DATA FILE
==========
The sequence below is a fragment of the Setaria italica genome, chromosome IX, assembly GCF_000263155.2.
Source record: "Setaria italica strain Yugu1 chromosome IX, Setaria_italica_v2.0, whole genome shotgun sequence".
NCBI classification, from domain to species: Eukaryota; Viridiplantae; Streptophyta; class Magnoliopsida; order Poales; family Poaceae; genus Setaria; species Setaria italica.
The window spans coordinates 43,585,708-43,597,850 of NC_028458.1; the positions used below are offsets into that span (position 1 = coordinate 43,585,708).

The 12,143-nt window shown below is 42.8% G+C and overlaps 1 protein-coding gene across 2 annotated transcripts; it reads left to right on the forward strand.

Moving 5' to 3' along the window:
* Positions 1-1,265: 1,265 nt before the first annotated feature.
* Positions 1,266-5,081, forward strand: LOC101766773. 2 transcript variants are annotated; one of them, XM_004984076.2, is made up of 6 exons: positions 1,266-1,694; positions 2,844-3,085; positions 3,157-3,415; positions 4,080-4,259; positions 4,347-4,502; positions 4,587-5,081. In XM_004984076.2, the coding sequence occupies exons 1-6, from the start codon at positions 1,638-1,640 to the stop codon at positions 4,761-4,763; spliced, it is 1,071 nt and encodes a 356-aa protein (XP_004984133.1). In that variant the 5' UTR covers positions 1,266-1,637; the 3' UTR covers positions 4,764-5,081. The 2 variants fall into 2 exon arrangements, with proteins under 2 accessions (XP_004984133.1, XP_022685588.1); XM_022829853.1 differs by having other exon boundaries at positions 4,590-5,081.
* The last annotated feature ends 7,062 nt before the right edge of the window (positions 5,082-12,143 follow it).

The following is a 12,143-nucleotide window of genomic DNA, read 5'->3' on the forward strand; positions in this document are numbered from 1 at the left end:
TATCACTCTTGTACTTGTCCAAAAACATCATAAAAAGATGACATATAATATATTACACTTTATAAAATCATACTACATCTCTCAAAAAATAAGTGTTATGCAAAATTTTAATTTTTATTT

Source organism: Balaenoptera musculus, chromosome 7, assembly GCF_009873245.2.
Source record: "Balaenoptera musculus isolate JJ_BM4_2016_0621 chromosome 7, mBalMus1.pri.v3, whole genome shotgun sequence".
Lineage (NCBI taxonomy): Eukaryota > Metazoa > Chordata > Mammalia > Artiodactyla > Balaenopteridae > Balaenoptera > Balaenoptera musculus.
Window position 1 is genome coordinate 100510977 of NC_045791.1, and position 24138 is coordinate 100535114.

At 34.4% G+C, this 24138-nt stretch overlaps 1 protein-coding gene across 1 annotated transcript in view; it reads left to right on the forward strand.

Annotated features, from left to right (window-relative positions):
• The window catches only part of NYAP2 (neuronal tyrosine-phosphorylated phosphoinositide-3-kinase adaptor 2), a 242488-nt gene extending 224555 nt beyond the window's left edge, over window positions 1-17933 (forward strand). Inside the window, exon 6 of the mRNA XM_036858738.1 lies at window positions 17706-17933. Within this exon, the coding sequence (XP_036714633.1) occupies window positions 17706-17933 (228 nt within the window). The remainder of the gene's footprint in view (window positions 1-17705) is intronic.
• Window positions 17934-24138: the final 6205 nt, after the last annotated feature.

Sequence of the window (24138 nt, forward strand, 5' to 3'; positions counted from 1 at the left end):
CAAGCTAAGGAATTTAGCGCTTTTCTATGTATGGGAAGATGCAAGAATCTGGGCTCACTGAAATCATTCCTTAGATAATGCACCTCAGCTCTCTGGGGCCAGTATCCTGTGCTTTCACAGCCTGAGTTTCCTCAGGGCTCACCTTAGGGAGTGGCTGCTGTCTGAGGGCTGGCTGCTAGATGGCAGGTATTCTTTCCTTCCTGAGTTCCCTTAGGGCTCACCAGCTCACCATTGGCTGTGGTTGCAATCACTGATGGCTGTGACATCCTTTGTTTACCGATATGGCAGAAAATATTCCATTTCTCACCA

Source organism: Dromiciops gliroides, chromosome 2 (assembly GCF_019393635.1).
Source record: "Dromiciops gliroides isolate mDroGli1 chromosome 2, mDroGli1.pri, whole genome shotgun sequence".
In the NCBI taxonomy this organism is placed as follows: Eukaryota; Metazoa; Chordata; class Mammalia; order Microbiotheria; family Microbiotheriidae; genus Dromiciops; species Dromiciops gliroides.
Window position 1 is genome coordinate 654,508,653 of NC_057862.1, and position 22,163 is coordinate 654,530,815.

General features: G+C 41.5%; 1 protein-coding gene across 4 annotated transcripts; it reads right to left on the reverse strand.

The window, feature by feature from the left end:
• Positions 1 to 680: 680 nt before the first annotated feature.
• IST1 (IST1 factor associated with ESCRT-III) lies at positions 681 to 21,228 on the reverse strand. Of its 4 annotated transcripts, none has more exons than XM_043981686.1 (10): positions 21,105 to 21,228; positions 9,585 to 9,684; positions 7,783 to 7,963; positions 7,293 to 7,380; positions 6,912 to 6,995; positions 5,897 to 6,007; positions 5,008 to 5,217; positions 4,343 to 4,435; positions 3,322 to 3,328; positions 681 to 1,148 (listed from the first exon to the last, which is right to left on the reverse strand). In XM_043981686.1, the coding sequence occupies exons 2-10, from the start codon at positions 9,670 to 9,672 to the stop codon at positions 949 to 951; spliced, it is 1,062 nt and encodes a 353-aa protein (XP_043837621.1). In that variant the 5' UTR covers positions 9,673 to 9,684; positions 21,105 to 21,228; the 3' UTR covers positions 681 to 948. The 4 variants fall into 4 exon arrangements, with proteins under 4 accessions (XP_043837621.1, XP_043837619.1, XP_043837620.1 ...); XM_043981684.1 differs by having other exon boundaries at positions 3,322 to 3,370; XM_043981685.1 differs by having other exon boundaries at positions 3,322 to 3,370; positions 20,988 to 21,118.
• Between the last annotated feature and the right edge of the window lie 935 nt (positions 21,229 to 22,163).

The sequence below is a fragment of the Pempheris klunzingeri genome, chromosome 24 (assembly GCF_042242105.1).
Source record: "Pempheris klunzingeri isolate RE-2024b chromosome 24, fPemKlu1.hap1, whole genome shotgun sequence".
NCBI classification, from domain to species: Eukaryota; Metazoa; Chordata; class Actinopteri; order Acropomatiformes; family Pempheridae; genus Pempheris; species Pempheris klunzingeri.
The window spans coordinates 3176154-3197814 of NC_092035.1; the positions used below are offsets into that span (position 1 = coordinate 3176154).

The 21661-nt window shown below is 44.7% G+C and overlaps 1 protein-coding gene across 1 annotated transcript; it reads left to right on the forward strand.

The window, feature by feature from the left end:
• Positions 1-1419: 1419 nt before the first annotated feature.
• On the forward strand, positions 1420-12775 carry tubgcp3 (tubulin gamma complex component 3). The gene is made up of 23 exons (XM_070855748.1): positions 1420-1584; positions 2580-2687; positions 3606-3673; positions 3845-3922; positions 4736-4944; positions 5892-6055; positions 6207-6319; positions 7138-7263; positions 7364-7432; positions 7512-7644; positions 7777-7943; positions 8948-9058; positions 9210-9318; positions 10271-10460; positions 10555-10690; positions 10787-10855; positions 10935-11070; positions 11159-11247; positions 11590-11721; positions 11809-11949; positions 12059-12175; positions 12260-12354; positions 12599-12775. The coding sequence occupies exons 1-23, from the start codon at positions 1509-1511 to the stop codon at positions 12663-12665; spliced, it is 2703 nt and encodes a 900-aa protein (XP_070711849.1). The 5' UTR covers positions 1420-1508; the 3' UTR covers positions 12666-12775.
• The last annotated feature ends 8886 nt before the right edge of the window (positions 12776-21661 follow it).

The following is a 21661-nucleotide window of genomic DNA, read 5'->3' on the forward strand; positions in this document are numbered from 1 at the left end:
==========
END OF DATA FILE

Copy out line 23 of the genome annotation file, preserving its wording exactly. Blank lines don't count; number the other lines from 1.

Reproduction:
Source record: "Dromiciops gliroides isolate mDroGli1 chromosome 2, mDroGli1.pri, whole genome shotgun sequence".